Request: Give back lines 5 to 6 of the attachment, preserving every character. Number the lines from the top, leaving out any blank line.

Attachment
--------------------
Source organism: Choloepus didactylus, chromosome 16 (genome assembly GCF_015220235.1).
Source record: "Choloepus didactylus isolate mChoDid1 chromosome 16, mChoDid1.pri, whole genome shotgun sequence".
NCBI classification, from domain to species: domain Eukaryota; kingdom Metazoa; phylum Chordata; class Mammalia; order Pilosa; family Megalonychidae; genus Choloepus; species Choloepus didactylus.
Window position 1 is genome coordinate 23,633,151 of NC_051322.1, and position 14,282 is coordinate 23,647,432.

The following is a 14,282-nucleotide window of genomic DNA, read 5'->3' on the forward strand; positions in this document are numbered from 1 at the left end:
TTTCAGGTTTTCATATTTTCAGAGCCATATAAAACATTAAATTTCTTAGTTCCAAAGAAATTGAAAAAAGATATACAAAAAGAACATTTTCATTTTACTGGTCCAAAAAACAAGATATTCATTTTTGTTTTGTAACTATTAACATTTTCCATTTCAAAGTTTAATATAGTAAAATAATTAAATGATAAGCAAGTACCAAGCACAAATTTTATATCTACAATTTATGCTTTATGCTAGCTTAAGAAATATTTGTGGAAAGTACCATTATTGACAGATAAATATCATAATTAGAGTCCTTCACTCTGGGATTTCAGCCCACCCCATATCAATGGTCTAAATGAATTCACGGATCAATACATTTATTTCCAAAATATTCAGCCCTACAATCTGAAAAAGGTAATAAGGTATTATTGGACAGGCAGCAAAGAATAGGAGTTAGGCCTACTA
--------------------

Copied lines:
The following is a 14,282-nucleotide window of genomic DNA, read 5'->3' on the forward strand; positions in this document are numbered from 1 at the left end:
TTTCAGGTTTTCATATTTTCAGAGCCATATAAAACATTAAATTTCTTAGTTCCAAAGAAATTGAAAAAAGATATACAAAAAGAACATTTTCATTTTACTGGTCCAAAAAACAAGATATTCATTTTTGTTTTGTAACTATTAACATTTTCCATTTCAAAGTTTAATATAGTAAAATAATTAAATGATAAGCAAGTACCAAGCACAAATTTTATATCTACAATTTATGCTTTATGCTAGCTTAAGAAATATTTGTGGAAAGTACCATTATTGACAGATAAATATCATAATTAGAGTCCTTCACTCTGGGATTTCAGCCCACCCCATATCAATGGTCTAAATGAATTCACGGATCAATACATTTATTTCCAAAATATTCAGCCCTACAATCTGAAAAAGGTAATAAGGTATTATTGGACAGGCAGCAAAGAATAGGAGTTAGGCCTACTA